Am I justified in maintaining my love for Buffy the Vampire Slayer despite the ongoing revelations about Joss Whedon? Should we separate the art from the artist?
The producers of The Expanse have to edit out a major character in post-production after a wave of sexual harassment and assault allegations. The makers of The Mandalorian fire the actor behind an incredibly popular character because of (admittedly unconscionable) comments comparing being a Republican to being a Jew in Nazi Germany. And this year’s edition of Joss Whedon is a toxic misogynist masquerading as a feminist seems like a late season redux of early installments but is no less difficult for those of us who grew up on loving shows like Buffy the Vampire Slayer.
In the case of actors, separating art from the artist is comparatively easier than doing so for a content creator like Whedon. After all, The Expanse is not a romantic show and the character played by actor Cas Anvar spent most of his time piloting ships and bringing Space Cowboy vibes to his laconic character, Martian Alex Kamal. So while I’m glad Anvar’s been fired, his presence didn’t detract much from my enjoyment of the show’s fifth season (although one scene where an actor was forced to kiss him made me dry heave). And this segues nicely into why this issue is greater for my second love, Korean dramas, than it is for my first love of science fiction. Korean dramas nearly always have a romance element to them and so while I could grin and bear Cas Anvar’s presence in this season of the Expanse, you couldn’t pay me enough to watch the disgusting Park Si-hoo and any poor woman forced to act alongside him.
And yet actors aren’t responsible for the art they appear in. Cas Anver’s presence in The Expanse won’t stop me from re-watching the show and the decision to fire him merely reinforces that. Just like Gwyneth Paltrow’s role in The Politician didn’t stop me from enjoying its second season even more than I enjoyed its first. (Yes even despite the Ryan Murphy element, which I’ll describe loosely as narcissistic diversity for want of a better way to express my discomfort with his body of work).
Joss Whedon, however, isn’t an actor. He’s a writer, director and producer. He’s a content creator, a driving creative force. A show like Buffy the Vampire Slayer IS Whedon in a way that a show like The 100 IS the toxic Jason Rothenburg but a show like the Mandalorian is NOT Gina Carano. So the question of being able to separate the art from the artist becomes more complex and messy.
Firstly, a disclaimer. I love Buffy the Vampire Slayer. I have always loved Buffy the Vampire Slayer. This has not and will not change. But this post is not to justify that, nor is it to question that. It is to hopefully parse out my own thoughts on this issue to help others parse out theirs. Is it acceptable for me to continue to love the show despite everything we know about Joss Whedon? I don’t know. But hopefully by explaining why I do it might help progress the conversation.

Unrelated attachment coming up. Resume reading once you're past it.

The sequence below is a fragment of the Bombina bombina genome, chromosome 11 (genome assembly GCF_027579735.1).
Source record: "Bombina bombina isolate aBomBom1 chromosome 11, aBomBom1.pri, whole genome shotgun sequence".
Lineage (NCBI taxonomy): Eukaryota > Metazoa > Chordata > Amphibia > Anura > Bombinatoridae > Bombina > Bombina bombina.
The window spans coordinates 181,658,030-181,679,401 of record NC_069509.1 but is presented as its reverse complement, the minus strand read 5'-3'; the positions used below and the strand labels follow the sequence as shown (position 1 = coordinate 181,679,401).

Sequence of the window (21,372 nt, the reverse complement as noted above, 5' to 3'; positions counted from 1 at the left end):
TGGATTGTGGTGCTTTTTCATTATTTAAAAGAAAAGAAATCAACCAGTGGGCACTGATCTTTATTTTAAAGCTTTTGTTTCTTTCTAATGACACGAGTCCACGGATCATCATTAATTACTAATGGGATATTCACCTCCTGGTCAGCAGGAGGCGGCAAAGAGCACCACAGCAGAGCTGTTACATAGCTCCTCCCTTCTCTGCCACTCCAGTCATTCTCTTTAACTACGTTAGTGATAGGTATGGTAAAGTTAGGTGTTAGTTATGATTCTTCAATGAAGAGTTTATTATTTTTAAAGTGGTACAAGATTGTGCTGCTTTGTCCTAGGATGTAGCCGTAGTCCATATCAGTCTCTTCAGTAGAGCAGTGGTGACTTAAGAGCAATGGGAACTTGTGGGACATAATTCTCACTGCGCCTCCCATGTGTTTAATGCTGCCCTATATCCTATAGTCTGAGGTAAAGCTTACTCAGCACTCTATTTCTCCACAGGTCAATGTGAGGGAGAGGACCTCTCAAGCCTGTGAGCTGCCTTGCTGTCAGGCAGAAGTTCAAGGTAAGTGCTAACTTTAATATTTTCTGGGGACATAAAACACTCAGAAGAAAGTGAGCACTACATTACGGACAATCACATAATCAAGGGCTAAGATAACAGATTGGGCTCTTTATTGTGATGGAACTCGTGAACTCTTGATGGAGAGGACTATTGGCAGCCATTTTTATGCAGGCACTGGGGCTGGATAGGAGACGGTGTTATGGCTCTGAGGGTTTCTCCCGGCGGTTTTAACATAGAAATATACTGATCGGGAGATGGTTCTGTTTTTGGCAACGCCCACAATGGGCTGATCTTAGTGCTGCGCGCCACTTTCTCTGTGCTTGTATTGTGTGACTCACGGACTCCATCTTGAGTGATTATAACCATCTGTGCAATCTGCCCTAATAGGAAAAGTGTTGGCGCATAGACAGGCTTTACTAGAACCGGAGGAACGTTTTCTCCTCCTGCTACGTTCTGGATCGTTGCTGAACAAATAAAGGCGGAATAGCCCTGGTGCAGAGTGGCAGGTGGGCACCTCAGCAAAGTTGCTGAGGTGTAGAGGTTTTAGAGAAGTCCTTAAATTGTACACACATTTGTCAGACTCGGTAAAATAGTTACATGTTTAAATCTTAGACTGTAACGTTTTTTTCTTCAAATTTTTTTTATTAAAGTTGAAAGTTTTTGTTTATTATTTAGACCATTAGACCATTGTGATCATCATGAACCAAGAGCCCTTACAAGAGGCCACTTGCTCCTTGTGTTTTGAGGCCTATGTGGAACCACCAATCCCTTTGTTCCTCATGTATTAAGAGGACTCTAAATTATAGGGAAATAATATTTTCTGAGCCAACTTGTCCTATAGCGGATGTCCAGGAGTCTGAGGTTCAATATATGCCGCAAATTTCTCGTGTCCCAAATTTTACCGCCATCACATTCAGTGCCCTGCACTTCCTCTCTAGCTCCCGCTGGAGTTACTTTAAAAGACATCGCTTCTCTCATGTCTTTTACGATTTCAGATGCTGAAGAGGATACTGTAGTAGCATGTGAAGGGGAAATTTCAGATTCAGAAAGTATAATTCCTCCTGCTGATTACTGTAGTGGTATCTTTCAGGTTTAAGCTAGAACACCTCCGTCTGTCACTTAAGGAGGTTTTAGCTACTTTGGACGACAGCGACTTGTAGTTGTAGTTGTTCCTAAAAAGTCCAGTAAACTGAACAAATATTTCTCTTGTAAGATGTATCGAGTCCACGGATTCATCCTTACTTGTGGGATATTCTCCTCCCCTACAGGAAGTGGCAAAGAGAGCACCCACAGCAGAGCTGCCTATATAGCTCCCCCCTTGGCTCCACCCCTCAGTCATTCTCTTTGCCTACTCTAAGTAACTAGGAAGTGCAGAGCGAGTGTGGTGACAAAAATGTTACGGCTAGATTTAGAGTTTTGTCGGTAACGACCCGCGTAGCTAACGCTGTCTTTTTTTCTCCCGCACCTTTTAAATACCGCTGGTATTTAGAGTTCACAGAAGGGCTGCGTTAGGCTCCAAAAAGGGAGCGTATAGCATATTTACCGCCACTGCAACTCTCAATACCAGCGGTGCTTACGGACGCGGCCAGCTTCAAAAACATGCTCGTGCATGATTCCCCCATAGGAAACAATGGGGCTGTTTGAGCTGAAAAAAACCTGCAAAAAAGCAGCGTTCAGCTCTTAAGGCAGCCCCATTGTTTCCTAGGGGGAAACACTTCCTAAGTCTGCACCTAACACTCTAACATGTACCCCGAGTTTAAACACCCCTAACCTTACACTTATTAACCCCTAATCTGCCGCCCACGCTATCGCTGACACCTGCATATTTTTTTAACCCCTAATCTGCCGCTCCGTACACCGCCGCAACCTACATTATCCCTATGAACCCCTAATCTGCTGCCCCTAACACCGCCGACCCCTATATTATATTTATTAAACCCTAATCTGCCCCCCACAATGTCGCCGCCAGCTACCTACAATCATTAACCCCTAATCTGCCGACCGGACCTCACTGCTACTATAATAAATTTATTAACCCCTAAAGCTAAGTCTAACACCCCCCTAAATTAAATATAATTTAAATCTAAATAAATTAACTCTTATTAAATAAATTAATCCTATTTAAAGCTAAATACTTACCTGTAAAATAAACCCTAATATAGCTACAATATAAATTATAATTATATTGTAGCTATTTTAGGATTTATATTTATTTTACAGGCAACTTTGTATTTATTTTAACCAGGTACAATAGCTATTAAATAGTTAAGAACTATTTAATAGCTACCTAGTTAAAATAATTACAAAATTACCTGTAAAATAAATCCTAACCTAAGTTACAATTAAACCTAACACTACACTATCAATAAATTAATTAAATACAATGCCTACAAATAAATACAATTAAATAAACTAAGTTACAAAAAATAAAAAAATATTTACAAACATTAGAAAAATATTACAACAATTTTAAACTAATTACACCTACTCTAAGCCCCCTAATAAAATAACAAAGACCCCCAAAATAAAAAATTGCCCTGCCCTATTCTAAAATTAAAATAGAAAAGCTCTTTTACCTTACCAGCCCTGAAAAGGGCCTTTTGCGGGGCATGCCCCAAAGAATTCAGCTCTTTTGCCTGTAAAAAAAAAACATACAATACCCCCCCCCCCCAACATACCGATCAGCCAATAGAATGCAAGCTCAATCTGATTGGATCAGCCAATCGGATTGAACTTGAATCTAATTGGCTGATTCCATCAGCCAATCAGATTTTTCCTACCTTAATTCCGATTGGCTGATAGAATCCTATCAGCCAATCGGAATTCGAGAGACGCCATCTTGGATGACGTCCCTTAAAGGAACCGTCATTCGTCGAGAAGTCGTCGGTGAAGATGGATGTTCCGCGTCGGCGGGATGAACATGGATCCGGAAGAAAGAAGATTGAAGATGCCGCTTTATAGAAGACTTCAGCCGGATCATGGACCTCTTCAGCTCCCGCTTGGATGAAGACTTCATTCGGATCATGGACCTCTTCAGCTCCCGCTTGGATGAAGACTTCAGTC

Buffy the Vampire Slayer burst onto the scene at the perfect time to entrance me. I’d finished my degree and was working full time. I was thrust into the workforce and forced to deal with the embedded and systemic sexism and misogynism of the Australian newsroom. My degree – a hodge podge of subjects from semiotics and media analysis to economics and geopolitics sprinkled with sound engineering and broadcasting under the improbable heading of a business degree – had taught me how to view media critically. Buffy with its emphasis on slaying our demons, fighting for what’s right rather than what’s easy, and asking hard questions about when and how we should use the power we have entered my life at precisely the right moment. “Punch up, not down” is a timeless message for life and for journalism and combined with Buffy’s feminist themes and multiple representations of femininity, it quickly became a favourite.
But, also, Buffy the Vampire Slayer tells a damn good story. And that hasn’t changed. The season construction, pacing and characterisation of Buffy remains nearly unparalleled. Episodic television within a resolved seasonal arc that doesn’t rely on cheap cliffhangers or twists to keep interest remains the holy grail of seasonal television and I defy anything except the best of the best to compete with Buffy in this respect. Buffy’s greatest strength was not skinny women kicking arse. It was in its use of characterisation to drive plot and to give those characters believable growth over time without compromising them.
I didn’t pick up the show Angel when David Boreanaz left Buffy for his own spinoff show. I watched the first few episodes with a friend while drinking bourbon and laughing at how comparatively shallow and borderline ridiculous it was. I never was a fan of Noir and the attempt to marry Noir with vampire detectives did not work for me (this is unfortunately an entire genre and while Angel did not start it, it did spark attempts to replicate it resulting eventually in the hilariously terrible Moonlight). More importantly, Noir as a genre is inherently misogynistic with its Lone Warrior males and femme fatales and I didn’t think Whedon was trying to subvert the genre so much as embrace it.